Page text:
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A growing number of customer-facing businesses have opted to implement cashless policies, declining to accept cash for payment and limiting consumers’ options on how they can pay for goods and services. Proponents for cashless policies cite the efficiencies gained by removing cash from a business and concerns about theft as their primary reasons for supporting such policies. Opponents to the move toward cashless express concerns that the policy is discriminatory and has a disparate impact on lower-income consumers who do not have access to financial institutions. Policymakers at the local and state levels have responded by proposing and enacting legislation prohibiting discrimination against cash buyers.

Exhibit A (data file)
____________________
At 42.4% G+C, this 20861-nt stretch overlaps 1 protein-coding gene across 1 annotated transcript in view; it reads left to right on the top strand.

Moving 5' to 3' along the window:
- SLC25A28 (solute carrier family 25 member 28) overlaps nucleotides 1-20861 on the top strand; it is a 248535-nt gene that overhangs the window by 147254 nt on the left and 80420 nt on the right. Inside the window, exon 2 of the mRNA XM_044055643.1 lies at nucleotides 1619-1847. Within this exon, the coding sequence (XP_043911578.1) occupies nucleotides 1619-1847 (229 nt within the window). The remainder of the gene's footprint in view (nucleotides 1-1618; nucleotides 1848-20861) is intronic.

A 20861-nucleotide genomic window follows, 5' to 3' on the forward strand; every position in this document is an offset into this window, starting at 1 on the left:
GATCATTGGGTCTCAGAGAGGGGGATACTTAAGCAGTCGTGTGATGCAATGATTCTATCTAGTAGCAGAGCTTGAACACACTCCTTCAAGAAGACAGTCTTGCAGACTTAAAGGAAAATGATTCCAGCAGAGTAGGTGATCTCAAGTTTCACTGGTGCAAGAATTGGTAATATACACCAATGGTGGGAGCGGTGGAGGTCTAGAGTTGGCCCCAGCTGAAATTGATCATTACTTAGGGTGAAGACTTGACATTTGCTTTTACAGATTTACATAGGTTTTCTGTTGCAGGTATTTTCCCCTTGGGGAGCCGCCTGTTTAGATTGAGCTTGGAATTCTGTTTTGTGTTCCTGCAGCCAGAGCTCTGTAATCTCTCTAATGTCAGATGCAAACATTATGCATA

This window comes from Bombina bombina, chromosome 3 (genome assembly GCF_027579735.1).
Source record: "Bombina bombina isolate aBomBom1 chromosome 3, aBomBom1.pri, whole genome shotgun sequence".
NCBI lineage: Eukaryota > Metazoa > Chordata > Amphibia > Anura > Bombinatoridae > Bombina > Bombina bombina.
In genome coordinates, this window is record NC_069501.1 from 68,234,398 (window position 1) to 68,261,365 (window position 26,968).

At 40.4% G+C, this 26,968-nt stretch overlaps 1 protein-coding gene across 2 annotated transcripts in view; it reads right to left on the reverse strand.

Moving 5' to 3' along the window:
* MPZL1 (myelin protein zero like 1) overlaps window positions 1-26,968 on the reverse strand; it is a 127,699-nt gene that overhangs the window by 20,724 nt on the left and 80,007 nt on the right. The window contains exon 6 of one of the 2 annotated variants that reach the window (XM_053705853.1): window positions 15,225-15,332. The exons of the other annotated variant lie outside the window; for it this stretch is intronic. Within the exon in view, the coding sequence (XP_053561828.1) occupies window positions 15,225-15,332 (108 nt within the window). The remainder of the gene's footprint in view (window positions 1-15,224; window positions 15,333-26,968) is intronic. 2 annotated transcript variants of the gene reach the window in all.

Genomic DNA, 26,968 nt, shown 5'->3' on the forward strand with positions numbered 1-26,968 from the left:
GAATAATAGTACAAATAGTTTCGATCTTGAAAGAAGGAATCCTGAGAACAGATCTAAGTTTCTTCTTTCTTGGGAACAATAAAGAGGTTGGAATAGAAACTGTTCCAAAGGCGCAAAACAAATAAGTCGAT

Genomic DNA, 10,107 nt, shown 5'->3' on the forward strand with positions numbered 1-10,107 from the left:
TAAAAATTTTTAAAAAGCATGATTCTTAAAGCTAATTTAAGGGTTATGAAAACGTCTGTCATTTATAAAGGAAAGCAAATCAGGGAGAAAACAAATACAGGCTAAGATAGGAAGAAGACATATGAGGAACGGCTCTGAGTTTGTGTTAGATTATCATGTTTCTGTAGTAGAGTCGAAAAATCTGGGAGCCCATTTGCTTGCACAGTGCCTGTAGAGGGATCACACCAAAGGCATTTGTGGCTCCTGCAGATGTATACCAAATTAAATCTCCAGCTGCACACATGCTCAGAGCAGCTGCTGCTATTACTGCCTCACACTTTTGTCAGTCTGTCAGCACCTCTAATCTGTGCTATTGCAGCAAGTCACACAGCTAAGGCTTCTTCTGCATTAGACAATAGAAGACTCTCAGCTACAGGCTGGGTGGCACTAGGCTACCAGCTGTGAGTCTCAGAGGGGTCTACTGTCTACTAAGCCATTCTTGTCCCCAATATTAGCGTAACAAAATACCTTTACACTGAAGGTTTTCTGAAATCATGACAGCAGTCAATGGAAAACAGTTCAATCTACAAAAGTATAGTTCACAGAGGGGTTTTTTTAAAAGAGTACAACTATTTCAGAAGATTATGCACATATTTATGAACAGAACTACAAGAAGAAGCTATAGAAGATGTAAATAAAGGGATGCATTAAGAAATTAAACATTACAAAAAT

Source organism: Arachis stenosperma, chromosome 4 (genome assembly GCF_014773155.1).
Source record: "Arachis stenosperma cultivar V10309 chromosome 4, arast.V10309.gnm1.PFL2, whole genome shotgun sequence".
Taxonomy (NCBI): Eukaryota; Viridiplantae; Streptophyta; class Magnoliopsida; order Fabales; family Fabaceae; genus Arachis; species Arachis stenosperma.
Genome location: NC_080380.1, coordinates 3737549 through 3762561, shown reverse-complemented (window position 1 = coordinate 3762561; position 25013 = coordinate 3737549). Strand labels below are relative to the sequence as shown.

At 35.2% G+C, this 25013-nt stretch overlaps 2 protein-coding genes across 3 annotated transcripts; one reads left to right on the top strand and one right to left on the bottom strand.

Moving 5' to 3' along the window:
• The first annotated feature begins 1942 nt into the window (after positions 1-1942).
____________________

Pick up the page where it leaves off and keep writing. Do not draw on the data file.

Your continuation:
This Note examines the controversy regarding cashless policies and the appropriate government response to this practice. This Note argues that the U.S. Supreme Court should classify poverty as a suspect class and apply strict scrutiny to any legislation that impacts a low-income person’s ability to participate in the marketplace freely. Additionally, this Note argues that Congress should enact federal legislation to prohibit businesses from implementing cashless policies because the policies discriminate against those who do not have access to financial services.